While the core set of professionals named earlier work with patients over long periods of time, there are others who provide services for severely brain injured people in these care settings. These include cleaners, cooks, maintenance personnel and administrative staff, people collectively referred to here as ‘hotel service staff’.
The contribution hotel service staff make to health and long-term care has received some limited attention in the literature. The contributions cleaners in particular make to the health of patients and staff and the caring role their interactions provide has been explored in hospitals and aged long-term care settings (e.g., Messing, 1998; Denton et al., 2005; Dancer et al., 2009; Chesley and Richard, 2004). The role they play in infection control is widely acknowledged (Dancer, 1999; Wu et al., 2005), with the relational role cleaning staff also play in care slowly being recognised. For example, Jors et al. (2017), examined how cleaning staff on palliative care wards interact with seriously ill and dying patients, and Schulman-Green et al. (2005) explored the role cleaners and reception staff play in the care of cancer patients in pain. Both describe how the informality of a cleaners’ role enables patients to express emotions about their condition/situation to them.
Similarly, Müller, Armstrong and Lowndes (2018) describes the care work of cleaners in long-term residential care in Canada, US, UK, Norway, Sweden and Germany, demonstrating how the relational work they do is an act of care and caring. In doing their work cleaners may develop relationships with residents to such a degree that they know resident preferences regarding food and clothing, and often provide additional small acts of care such as helping residents put on clothing.
Outside of this work however, little literature examines the role of such workers in long-term care, and especially long-term neurological care. Furthermore, little attention has been paid beyond cleaners to the contributions to care made by other hotel service staff. They are rarely defined as health care workers (Armstrong, Armstrong and Scott-Dixon, 2008) and are more readily compared to those working within hotel or tourism industries (Müller, Armstrong and Lowndes, 2018).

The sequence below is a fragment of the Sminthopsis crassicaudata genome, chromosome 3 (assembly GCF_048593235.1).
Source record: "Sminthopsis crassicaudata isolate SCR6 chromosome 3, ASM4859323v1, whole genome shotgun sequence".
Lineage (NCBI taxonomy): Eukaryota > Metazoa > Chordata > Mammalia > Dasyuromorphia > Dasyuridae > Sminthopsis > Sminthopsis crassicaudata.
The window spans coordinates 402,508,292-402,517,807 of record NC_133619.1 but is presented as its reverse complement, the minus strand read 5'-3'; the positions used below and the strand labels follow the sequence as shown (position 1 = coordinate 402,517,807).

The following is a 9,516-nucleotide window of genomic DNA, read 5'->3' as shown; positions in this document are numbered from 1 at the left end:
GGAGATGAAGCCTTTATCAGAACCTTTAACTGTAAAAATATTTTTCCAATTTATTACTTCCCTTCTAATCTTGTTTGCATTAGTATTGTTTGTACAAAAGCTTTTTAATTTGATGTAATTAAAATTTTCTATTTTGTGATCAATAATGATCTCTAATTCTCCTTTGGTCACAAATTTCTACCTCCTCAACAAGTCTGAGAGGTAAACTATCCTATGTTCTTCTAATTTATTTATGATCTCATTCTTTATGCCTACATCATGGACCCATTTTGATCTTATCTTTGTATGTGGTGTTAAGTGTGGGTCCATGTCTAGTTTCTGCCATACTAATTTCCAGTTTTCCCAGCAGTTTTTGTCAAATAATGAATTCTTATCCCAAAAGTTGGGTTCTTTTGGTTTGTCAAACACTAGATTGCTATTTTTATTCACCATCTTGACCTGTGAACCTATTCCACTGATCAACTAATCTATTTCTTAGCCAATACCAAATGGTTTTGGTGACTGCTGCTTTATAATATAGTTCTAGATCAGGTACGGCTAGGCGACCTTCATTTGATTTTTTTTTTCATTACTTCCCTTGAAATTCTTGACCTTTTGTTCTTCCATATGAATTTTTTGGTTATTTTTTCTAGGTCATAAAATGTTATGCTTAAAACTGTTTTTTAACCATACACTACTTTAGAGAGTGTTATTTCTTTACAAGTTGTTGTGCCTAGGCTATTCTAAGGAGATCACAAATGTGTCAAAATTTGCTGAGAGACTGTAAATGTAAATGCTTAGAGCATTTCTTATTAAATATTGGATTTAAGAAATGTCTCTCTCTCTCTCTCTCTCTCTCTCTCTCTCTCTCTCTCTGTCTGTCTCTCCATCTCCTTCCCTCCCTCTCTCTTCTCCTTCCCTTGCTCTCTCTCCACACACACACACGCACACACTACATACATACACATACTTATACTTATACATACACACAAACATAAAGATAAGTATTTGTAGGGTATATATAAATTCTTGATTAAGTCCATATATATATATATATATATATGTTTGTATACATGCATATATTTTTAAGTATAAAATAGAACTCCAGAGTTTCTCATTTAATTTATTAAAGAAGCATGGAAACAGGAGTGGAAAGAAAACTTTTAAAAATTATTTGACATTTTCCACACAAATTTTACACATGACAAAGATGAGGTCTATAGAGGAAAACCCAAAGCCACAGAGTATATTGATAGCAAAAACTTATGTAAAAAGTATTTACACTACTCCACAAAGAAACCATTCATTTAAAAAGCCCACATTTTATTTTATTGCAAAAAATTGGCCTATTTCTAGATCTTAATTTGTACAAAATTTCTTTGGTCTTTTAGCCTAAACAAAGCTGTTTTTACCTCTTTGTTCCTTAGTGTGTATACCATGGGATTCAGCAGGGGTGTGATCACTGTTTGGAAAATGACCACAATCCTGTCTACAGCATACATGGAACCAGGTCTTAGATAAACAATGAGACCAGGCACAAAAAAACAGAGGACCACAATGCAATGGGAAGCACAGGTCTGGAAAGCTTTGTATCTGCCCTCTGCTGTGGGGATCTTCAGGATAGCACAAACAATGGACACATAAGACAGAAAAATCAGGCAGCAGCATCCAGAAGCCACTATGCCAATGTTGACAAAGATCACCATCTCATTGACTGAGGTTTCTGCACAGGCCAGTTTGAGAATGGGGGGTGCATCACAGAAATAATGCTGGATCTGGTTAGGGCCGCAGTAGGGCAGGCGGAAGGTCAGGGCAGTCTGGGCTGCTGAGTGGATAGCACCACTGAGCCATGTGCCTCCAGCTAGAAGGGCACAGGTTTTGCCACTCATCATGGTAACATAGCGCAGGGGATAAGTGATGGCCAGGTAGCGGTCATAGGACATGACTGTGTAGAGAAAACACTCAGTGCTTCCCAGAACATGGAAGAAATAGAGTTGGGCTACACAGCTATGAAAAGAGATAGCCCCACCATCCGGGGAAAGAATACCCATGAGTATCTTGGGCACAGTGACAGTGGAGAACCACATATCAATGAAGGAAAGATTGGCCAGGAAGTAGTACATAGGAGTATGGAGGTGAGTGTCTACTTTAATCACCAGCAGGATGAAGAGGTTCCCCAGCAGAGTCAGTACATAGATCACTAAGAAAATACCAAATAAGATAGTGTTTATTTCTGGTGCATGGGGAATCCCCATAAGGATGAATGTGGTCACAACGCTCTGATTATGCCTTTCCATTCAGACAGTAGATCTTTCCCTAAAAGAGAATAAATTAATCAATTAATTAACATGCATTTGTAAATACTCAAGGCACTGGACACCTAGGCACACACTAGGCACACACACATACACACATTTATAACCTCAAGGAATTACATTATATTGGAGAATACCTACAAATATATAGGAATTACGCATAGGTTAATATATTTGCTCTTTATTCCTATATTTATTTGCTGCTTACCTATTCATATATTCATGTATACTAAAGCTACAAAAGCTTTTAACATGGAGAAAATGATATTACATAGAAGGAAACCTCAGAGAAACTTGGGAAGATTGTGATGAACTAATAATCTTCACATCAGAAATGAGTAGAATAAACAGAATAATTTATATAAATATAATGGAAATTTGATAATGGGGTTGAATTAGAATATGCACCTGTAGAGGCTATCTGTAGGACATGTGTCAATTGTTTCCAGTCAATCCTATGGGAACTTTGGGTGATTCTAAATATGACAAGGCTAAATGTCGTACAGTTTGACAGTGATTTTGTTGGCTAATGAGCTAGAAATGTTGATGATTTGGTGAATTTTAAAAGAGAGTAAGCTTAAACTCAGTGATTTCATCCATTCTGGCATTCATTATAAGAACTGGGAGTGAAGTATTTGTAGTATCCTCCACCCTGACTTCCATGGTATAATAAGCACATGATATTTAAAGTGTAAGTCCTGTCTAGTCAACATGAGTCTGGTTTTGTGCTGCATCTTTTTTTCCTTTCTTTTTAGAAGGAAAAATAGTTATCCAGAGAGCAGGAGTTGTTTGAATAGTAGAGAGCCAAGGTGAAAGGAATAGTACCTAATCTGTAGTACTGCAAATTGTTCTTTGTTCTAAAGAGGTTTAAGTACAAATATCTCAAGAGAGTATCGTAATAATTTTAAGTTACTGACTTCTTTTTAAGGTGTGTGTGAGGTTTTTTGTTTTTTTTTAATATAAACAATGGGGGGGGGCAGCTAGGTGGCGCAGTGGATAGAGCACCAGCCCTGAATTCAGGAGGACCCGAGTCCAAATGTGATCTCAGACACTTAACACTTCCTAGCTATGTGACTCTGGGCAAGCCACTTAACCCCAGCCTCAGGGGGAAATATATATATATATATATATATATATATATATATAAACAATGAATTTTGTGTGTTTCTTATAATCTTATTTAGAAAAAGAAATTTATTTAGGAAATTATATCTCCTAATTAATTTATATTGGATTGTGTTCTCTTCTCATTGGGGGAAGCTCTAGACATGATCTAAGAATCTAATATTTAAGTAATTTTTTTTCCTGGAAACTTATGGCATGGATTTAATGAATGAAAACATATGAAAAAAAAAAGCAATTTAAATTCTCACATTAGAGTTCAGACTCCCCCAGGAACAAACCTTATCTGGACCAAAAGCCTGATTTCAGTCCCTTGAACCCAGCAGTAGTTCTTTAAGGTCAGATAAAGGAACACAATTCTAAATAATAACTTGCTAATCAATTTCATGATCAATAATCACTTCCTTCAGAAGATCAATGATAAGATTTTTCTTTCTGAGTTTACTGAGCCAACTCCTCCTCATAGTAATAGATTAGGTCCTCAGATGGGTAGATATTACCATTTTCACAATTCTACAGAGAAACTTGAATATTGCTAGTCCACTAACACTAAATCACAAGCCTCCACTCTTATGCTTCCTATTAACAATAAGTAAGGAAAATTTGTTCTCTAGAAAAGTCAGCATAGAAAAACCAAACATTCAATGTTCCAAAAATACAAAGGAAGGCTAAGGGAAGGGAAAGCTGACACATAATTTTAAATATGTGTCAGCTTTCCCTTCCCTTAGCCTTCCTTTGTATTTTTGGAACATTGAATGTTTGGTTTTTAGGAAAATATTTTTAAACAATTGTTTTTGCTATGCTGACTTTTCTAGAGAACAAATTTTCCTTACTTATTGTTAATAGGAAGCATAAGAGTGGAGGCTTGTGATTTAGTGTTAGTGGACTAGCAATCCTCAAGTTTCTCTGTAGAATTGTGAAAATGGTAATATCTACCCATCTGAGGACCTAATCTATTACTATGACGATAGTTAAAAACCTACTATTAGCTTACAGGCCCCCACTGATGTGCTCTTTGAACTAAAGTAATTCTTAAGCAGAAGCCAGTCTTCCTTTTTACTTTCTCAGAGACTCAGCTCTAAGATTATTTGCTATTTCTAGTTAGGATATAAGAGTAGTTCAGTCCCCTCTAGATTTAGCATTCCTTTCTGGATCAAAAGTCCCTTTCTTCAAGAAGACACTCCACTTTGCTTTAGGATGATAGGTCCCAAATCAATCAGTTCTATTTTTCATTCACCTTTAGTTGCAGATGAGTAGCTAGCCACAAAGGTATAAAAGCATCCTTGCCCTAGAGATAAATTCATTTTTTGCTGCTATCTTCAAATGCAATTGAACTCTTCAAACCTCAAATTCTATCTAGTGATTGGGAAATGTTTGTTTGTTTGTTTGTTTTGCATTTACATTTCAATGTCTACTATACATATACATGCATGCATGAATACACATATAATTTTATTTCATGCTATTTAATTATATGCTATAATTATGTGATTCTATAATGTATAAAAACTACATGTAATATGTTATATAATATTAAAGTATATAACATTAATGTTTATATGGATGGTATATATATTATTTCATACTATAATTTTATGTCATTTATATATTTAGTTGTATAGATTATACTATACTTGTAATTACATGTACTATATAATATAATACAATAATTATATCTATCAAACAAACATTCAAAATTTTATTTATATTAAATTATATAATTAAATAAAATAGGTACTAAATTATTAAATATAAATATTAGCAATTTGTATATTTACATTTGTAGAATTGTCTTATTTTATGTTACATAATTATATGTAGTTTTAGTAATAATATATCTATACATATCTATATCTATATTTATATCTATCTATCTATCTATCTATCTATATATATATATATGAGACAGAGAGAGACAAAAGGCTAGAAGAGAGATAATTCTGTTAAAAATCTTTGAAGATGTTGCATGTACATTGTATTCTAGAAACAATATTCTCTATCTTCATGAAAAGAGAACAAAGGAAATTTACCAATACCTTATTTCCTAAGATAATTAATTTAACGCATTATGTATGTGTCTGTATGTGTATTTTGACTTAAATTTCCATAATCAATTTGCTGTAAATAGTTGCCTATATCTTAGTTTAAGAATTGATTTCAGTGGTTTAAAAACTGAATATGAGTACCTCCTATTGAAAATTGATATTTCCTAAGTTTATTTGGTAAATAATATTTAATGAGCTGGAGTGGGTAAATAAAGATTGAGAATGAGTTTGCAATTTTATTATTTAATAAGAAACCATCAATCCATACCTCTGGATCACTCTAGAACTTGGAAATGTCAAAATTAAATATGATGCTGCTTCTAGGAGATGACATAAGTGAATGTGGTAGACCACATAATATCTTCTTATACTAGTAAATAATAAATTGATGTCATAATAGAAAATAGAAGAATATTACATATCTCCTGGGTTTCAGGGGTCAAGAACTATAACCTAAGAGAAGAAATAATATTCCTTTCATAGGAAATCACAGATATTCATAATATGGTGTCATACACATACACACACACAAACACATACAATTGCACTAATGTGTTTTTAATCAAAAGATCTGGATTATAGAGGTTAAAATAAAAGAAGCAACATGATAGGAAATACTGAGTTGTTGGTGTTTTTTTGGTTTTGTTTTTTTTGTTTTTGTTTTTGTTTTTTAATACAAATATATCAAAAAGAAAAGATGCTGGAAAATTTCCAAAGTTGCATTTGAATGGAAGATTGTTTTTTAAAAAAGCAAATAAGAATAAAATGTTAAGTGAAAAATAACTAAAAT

This paper examines the contribution hotel service staff make to the care of people with severe brain injuries in specialized neurological rehabilitation and long-term care settings.
The data analysed here were collected as part of an ethnographic study of two neurological long-term care settings in England run by two independent care companies: Bracken Lodge and Goodleigh Hall. Exploring how the futures of people with severe ABI are conceptualized and shaped during their rehabilitation in these specialist units, over 500 hours of observations and 60 interviews with staff members, residents, and their families were conducted over a five-month period.
The two sites were purposively sampled as both serve patients with ABI as their largest resident population (although both also provide care for people with a range of different neurological conditions including neuro-degenerative diseases such as multiple sclerosis and Huntington’s disease). Observations were conducted in communal spaces, residents’ bedrooms, therapy, nursing and management offices, corridors, gyms, kitchens, staff rooms, smoking areas and laundries. The conduct of observations in communal areas or at the bedside meant that the dominant presence of hotel service staff (their work and the interactions they have with patients) and the relative absence of the members of the core multidisciplinary team quickly became apparent and directed more focused observations and discussions with these non-clinical staff.